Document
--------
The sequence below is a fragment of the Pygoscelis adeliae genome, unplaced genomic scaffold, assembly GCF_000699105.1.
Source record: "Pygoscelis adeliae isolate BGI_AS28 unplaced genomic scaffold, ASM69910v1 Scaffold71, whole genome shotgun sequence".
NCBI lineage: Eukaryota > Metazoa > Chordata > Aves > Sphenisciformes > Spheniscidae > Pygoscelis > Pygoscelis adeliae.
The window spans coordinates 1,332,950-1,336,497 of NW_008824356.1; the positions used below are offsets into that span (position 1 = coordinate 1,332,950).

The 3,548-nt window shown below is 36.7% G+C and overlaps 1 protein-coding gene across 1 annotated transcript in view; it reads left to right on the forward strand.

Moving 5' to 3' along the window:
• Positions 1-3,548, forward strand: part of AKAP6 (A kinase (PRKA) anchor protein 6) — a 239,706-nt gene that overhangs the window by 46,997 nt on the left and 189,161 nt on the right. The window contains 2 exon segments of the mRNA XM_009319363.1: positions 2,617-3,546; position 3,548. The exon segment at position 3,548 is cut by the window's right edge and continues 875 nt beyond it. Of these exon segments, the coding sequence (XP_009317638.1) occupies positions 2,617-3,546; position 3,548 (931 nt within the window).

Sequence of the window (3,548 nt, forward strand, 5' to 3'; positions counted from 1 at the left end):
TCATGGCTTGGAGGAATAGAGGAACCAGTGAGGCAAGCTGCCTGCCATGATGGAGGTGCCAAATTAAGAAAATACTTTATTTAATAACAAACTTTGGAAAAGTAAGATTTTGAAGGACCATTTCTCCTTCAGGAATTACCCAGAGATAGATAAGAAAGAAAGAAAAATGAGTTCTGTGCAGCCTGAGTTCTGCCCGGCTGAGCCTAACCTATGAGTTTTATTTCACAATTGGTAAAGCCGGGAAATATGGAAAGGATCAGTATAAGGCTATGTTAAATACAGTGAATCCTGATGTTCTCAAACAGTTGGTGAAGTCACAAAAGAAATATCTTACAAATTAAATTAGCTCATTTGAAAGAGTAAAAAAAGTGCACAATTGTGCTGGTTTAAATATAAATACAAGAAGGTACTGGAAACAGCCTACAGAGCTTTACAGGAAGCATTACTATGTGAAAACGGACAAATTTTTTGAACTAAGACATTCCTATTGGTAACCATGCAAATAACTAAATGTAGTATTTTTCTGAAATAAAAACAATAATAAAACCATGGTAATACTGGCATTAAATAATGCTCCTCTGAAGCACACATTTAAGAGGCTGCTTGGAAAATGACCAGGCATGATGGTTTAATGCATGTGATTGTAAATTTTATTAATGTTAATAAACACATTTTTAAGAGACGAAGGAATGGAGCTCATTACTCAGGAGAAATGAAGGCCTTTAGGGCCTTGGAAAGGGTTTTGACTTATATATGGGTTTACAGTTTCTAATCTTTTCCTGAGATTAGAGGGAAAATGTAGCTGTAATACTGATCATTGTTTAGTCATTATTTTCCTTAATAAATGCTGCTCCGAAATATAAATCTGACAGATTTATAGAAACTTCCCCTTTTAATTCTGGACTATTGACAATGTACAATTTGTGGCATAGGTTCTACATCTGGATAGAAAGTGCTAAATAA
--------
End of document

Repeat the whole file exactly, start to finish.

The sequence below is a fragment of the Pygoscelis adeliae genome, unplaced genomic scaffold, assembly GCF_000699105.1.
Source record: "Pygoscelis adeliae isolate BGI_AS28 unplaced genomic scaffold, ASM69910v1 Scaffold71, whole genome shotgun sequence".
NCBI lineage: Eukaryota > Metazoa > Chordata > Aves > Sphenisciformes > Spheniscidae > Pygoscelis > Pygoscelis adeliae.
The window spans coordinates 1,332,950-1,336,497 of NW_008824356.1; the positions used below are offsets into that span (position 1 = coordinate 1,332,950).

The 3,548-nt window shown below is 36.7% G+C and overlaps 1 protein-coding gene across 1 annotated transcript in view; it reads left to right on the forward strand.

Moving 5' to 3' along the window:
• Positions 1-3,548, forward strand: part of AKAP6 (A kinase (PRKA) anchor protein 6) — a 239,706-nt gene that overhangs the window by 46,997 nt on the left and 189,161 nt on the right. The window contains 2 exon segments of the mRNA XM_009319363.1: positions 2,617-3,546; position 3,548. The exon segment at position 3,548 is cut by the window's right edge and continues 875 nt beyond it. Of these exon segments, the coding sequence (XP_009317638.1) occupies positions 2,617-3,546; position 3,548 (931 nt within the window).

Sequence of the window (3,548 nt, forward strand, 5' to 3'; positions counted from 1 at the left end):
TCATGGCTTGGAGGAATAGAGGAACCAGTGAGGCAAGCTGCCTGCCATGATGGAGGTGCCAAATTAAGAAAATACTTTATTTAATAACAAACTTTGGAAAAGTAAGATTTTGAAGGACCATTTCTCCTTCAGGAATTACCCAGAGATAGATAAGAAAGAAAGAAAAATGAGTTCTGTGCAGCCTGAGTTCTGCCCGGCTGAGCCTAACCTATGAGTTTTATTTCACAATTGGTAAAGCCGGGAAATATGGAAAGGATCAGTATAAGGCTATGTTAAATACAGTGAATCCTGATGTTCTCAAACAGTTGGTGAAGTCACAAAAGAAATATCTTACAAATTAAATTAGCTCATTTGAAAGAGTAAAAAAAGTGCACAATTGTGCTGGTTTAAATATAAATACAAGAAGGTACTGGAAACAGCCTACAGAGCTTTACAGGAAGCATTACTATGTGAAAACGGACAAATTTTTTGAACTAAGACATTCCTATTGGTAACCATGCAAATAACTAAATGTAGTATTTTTCTGAAATAAAAACAATAATAAAACCATGGTAATACTGGCATTAAATAATGCTCCTCTGAAGCACACATTTAAGAGGCTGCTTGGAAAATGACCAGGCATGATGGTTTAATGCATGTGATTGTAAATTTTATTAATGTTAATAAACACATTTTTAAGAGACGAAGGAATGGAGCTCATTACTCAGGAGAAATGAAGGCCTTTAGGGCCTTGGAAAGGGTTTTGACTTATATATGGGTTTACAGTTTCTAATCTTTTCCTGAGATTAGAGGGAAAATGTAGCTGTAATACTGATCATTGTTTAGTCATTATTTTCCTTAATAAATGCTGCTCCGAAATATAAATCTGACAGATTTATAGAAACTTCCCCTTTTAATTCTGGACTATTGACAATGTACAATTTGTGGCATAGGTTCTACATCTGGATAGAAAGTGCTAAATAA